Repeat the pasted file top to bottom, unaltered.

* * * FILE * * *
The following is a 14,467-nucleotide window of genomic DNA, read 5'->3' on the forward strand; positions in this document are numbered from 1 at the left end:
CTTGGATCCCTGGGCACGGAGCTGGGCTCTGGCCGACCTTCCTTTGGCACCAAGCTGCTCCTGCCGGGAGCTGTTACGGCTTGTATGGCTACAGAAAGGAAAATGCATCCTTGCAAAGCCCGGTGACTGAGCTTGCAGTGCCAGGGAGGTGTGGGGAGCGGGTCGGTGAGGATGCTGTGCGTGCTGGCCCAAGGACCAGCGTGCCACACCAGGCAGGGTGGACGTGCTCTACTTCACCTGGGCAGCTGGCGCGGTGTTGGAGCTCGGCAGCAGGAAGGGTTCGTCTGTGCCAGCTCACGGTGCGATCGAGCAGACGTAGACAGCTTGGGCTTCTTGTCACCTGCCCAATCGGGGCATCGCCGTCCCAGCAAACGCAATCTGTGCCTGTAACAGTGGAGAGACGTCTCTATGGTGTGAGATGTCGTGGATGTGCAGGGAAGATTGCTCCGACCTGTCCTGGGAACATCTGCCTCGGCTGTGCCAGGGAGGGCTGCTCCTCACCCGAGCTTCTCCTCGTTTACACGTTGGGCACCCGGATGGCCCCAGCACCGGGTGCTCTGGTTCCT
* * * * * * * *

The following is a 14,467-nucleotide window of genomic DNA, read 5'->3' on the forward strand; positions in this document are numbered from 1 at the left end:
CTTGGATCCCTGGGCACGGAGCTGGGCTCTGGCCGACCTTCCTTTGGCACCAAGCTGCTCCTGCCGGGAGCTGTTACGGCTTGTATGGCTACAGAAAGGAAAATGCATCCTTGCAAAGCCCGGTGACTGAGCTTGCAGTGCCAGGGAGGTGTGGGGAGCGGGTCGGTGAGGATGCTGTGCGTGCTGGCCCAAGGACCAGCGTGCCACACCAGGCAGGGTGGACGTGCTCTACTTCACCTGGGCAGCTGGCGCGGTGTTGGAGCTCGGCAGCAGGAAGGGTTCGTCTGTGCCAGCTCACGGTGCGATCGAGCAGACGTAGACAGCTTGGGCTTCTTGTCACCTGCCCAATCGGGGCATCGCCGTCCCAGCAAACGCAATCTGTGCCTGTAACAGTGGAGAGACGTCTCTATGGTGTGAGATGTCGTGGATGTGCAGGGAAGATTGCTCCGACCTGTCCTGGGAACATCTGCCTCGGCTGTGCCAGGGAGGGCTGCTCCTCACCCGAGCTTCTCCTCGTTTACACGTTGGGCACCCGGATGGCCCCAGCACCGGGTGCTCTGGTTCCT